|Featured flute recording
Michael Mason: Angels of Fire
A dramatic departure from Michael Mason's usual avant-garde explorations, this is still a fine CD of flute-centric jazz by a too-little known master of the instrument and idiom.
At the end of November, I picked up Trevor Wye's Flute Practice Book and I've been working on the tone exercises. It's slow, uninteresting work, and initially very frustrating since at the early stages of such detailed work on tone, the most noticeable thing is just how bad my starting tone is. Then there's the transition from "play" which best describes the effort involved in playing the short familiar tunes in The Complete flute player versus the very real work in playing lots of long low tones and really focusing on the tone.
Another thing that really inspired me to closely work with my flute is listening to some of Peter Gabriel's (yes, that Peter Gabriel) flute playing with Genesis. Genesis was never really known as a flute-oriented rock band in the same way that Jethro Tull, or even King Crimson, was, but listening to some of the early CDs, it becomes very clear that this was a central part of their sound. What's more, unlike early Jethro Tull, where Ian Anderson's flute playing has a rough quality to it, Gabriel's tone is really quite nice. The CD that really revealed this to me was the rather expensive box set (in particular the song "Twilight Alehouse"), but there's also a nice extended flute section on the song Stagnation on the less expensive Trespass.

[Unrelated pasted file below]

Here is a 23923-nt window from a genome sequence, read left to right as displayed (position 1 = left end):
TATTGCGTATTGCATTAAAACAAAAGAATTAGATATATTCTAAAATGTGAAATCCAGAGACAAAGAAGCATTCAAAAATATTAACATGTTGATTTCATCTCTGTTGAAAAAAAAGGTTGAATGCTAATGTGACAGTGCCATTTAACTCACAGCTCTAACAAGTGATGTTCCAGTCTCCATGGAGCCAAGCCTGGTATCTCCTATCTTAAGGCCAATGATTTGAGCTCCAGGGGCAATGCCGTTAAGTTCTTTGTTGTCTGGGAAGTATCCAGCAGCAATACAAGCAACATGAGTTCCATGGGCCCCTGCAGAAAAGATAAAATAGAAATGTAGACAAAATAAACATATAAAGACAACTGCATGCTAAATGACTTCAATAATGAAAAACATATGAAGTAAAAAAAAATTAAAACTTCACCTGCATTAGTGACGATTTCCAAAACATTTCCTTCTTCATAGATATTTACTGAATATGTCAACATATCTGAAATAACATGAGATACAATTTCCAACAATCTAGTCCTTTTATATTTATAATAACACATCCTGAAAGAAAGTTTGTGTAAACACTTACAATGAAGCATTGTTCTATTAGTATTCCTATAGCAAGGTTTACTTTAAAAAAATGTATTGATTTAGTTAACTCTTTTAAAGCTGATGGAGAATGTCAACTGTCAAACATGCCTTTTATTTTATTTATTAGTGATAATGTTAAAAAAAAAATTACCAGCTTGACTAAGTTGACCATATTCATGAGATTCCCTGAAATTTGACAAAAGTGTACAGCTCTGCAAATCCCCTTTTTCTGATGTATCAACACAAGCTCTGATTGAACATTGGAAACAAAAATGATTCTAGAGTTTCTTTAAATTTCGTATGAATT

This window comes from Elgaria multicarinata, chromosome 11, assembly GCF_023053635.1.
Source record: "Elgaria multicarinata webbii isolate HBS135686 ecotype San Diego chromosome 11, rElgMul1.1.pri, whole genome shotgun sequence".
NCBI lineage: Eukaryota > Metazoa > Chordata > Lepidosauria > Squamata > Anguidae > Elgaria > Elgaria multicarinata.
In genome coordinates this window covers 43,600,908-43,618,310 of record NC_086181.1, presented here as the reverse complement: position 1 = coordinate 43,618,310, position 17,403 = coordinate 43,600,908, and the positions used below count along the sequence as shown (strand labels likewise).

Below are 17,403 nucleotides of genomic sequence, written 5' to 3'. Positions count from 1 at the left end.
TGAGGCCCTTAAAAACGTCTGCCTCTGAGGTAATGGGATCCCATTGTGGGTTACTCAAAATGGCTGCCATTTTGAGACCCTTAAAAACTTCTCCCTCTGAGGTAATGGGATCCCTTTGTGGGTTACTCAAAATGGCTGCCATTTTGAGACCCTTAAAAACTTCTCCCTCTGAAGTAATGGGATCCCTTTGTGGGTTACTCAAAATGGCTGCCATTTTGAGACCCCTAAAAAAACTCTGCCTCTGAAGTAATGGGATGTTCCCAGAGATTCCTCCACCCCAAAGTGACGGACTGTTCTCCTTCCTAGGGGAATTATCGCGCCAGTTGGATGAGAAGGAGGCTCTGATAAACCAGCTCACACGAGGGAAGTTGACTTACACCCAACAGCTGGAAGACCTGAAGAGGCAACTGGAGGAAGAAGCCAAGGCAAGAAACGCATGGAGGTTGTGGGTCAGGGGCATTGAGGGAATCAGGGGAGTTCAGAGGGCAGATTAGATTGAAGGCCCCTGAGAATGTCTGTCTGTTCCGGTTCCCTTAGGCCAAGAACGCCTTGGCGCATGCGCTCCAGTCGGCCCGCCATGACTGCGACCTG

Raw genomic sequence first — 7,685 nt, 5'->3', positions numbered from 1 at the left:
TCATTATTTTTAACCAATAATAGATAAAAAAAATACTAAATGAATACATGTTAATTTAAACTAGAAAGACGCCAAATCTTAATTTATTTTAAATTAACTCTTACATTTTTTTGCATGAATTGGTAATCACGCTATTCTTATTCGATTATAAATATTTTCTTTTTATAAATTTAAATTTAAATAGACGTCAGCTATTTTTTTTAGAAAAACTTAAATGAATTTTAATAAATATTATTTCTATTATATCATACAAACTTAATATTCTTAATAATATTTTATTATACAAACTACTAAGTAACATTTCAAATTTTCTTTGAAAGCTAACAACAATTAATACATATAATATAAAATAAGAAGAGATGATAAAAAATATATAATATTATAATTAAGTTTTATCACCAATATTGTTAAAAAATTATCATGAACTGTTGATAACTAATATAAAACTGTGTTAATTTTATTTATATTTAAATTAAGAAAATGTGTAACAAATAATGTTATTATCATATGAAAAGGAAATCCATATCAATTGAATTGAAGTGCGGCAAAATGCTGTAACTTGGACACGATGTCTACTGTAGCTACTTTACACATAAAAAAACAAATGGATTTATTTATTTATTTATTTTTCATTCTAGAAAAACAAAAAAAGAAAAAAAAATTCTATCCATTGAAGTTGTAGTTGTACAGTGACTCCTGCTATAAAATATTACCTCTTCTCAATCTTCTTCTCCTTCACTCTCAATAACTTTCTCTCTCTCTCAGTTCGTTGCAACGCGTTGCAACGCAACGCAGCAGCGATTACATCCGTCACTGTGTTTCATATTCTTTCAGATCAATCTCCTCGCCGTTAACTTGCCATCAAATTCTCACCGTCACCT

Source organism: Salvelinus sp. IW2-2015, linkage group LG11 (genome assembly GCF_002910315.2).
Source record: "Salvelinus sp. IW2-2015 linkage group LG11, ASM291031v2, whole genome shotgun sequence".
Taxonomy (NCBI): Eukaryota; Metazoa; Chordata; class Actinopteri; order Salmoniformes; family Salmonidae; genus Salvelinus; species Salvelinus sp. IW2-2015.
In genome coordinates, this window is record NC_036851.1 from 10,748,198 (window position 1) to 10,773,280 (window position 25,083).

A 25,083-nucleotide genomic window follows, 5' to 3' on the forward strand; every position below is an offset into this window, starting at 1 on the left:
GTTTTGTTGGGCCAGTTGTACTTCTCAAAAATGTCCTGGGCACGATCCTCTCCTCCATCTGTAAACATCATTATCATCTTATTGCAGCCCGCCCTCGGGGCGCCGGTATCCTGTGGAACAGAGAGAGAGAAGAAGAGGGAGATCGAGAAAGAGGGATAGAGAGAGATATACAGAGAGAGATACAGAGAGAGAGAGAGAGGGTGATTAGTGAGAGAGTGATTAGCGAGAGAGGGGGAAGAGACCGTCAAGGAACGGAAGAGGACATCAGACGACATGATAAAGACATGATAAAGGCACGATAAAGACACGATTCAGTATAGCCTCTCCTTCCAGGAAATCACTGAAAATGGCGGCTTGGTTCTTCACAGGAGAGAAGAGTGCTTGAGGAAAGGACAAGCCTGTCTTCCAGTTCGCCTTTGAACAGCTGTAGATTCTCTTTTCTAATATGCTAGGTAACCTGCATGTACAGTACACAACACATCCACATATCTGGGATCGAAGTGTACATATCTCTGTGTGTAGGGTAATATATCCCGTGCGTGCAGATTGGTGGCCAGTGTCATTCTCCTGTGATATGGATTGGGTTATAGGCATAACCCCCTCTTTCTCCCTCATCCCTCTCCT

I've also been working on some flute parts for my band Dream in Color. We're working on what I've termed, "a long-form prog rock opus" and in the opening section (at least) there will be some flute. For this, I've opened up a new bag of tricks using the multi-track recorder to lay down parts one at a time as I write them to see how everything fits together much more effectively than I can do with paper or even computer-sequencing.
The last bit of news for this month: I've started a second on-line diary, to be updated more frequently than this one, and encompassing a broader array of my musical activities. This will still be a centerpiece for my flute-related musings and reports on my progress, however, so both of my monthly readers need not change their habits.